In the first few weeks after Damien went missing requests by the family for search teams, a helicopter and deployment of search dogs were all refused. In hindsight, if these actions had been taken, there would have been more chance to gather crucial evidence in the early days. Instead I am here 20 years later still looking for answers, with no explanation of what happened to my son. There are now no clear lines of enquiry due to the lack of evidence gathered in the critical days and weeks following Damien’s disappearance.

After a review in 2007 it was determined Damien was likely murdered, but without definite answers we remain in limbo as a family. I am unable to declare Damien dead and no further forward to knowing what happened to my son.

Sadly, it is not just my family that this affects. I have worked tirelessly as an ambassador for Missing People since Damien went missing and retain a close unity with parents of other long-term missing children. The Missing People charity is all we have and the job is massive and the funds are short for one organisation to be able to sustain the needs of the magnitude of the issue.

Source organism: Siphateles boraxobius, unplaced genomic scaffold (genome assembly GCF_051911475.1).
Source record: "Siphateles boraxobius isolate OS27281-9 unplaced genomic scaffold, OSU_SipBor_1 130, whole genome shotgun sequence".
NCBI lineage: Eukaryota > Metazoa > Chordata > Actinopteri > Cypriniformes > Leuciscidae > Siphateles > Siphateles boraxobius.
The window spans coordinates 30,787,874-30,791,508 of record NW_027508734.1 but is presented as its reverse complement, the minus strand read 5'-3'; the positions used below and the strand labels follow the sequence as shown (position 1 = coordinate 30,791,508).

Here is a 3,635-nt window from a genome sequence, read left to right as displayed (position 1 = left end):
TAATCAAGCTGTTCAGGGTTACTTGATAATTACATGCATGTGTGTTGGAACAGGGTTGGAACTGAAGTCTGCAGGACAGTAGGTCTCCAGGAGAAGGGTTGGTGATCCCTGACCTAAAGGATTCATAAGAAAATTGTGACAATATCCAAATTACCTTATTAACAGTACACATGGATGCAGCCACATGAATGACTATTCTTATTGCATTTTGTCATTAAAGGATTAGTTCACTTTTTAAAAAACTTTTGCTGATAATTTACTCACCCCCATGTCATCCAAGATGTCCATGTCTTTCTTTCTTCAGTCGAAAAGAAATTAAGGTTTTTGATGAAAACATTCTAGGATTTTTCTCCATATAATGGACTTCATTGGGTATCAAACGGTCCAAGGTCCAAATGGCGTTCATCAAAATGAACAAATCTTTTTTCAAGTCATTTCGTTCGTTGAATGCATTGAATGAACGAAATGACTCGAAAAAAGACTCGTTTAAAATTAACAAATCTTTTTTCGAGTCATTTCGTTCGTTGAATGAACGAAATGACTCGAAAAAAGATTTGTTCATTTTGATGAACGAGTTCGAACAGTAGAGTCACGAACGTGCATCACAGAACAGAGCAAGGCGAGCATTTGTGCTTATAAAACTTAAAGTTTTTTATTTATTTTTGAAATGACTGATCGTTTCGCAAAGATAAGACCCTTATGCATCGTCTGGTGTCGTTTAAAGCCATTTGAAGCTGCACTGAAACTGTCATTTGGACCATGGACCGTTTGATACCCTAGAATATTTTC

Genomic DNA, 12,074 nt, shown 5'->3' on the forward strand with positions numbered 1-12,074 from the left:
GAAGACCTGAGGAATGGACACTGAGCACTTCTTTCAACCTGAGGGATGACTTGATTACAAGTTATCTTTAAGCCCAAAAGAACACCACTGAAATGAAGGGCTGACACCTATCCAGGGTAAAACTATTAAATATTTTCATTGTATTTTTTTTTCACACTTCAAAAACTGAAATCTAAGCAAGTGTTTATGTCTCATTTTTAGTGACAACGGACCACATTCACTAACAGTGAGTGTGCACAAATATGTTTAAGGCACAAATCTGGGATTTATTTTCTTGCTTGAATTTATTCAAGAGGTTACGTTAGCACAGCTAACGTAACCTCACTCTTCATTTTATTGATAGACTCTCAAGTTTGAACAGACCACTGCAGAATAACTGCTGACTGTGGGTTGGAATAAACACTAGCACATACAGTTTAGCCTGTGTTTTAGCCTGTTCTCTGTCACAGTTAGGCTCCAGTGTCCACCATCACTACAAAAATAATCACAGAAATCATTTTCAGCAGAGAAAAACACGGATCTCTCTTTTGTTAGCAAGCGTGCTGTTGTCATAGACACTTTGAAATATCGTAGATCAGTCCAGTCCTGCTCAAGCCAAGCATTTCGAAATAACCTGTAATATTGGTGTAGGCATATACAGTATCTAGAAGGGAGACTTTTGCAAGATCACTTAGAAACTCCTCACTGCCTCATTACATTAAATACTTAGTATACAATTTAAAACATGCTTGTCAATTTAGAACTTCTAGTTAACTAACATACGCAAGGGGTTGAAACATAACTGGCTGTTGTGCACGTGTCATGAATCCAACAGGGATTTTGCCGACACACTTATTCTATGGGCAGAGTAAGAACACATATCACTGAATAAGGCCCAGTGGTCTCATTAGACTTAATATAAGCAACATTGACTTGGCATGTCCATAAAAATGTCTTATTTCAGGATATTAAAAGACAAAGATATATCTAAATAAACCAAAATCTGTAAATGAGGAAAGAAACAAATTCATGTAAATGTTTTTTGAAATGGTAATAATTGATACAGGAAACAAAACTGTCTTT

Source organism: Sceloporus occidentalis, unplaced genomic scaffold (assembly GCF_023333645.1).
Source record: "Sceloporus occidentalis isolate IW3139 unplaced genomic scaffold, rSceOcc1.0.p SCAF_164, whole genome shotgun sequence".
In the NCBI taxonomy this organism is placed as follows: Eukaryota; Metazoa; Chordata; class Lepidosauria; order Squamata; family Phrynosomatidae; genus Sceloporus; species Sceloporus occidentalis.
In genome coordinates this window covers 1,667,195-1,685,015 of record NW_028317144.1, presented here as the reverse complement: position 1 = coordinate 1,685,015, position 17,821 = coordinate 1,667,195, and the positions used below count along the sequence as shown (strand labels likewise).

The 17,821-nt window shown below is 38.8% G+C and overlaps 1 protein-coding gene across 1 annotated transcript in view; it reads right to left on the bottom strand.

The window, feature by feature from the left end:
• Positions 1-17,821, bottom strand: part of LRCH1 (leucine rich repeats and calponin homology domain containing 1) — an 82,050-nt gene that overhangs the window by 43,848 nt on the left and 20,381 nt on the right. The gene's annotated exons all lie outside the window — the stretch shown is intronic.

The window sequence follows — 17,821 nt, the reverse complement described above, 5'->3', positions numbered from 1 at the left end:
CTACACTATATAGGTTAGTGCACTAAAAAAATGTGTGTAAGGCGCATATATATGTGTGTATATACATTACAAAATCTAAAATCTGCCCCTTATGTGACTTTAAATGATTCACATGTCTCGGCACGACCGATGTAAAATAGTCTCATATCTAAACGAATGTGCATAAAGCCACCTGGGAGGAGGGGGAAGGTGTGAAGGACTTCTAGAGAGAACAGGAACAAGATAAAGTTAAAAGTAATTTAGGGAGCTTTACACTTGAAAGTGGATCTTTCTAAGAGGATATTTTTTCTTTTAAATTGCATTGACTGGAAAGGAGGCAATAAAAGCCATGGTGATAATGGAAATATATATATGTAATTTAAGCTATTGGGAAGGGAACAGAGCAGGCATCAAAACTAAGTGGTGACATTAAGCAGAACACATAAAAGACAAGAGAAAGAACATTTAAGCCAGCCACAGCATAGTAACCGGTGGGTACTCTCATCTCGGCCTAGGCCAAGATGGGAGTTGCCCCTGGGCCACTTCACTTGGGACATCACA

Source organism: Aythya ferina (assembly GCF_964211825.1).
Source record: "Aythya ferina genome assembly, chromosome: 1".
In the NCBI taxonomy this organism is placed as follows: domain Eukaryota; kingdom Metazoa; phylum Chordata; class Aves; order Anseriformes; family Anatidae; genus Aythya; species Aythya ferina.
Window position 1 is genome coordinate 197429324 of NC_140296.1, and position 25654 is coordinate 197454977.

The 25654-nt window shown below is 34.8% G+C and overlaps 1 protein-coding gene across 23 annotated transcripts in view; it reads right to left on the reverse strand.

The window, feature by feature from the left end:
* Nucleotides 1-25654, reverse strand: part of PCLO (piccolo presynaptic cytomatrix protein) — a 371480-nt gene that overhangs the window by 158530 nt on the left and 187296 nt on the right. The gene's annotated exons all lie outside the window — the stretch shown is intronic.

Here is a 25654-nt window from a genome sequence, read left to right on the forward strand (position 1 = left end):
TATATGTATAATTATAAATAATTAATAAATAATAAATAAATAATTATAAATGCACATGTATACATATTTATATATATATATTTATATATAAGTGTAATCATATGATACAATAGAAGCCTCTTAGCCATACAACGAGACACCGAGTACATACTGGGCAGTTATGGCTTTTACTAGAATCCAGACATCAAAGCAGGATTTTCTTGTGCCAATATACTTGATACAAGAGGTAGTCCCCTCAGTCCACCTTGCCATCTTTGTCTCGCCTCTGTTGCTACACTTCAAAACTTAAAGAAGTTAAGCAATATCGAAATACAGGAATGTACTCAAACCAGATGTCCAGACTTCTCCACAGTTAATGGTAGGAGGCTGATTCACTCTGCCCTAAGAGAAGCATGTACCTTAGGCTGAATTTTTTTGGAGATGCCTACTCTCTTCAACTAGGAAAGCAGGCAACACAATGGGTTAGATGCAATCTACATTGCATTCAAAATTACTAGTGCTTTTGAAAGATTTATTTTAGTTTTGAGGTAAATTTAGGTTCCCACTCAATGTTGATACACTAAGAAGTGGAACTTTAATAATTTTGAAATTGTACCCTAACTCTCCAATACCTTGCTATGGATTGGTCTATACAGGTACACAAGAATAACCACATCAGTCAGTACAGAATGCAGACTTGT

I, hereby, petition the Prime Minister Rt Hon Theresa May and Home Secretary Amber Rudd, to acknowledge the distress and anguish suffered by families when the disappearance of a loved one is not properly responded to resulting in a long and painful wait. I also ask that the following recommendations are adopted:

  1. All cases involving those under 18 years of age should be assessed in accordance with the guidelines set out for the activation of Child Rescue Alert and an alert should be issued in appropriate circumstances.
  2. The risks associated with missing after a night out should be acknowledged by the police and other professionals. The response to people missing in this situation should be reviewed.
  3. The concerns of families should be taken more seriously when a person is reported missing. A family member’s assertion that a missing episode is out of character should always be taken into account and the risk assessment should be upgraded accordingly.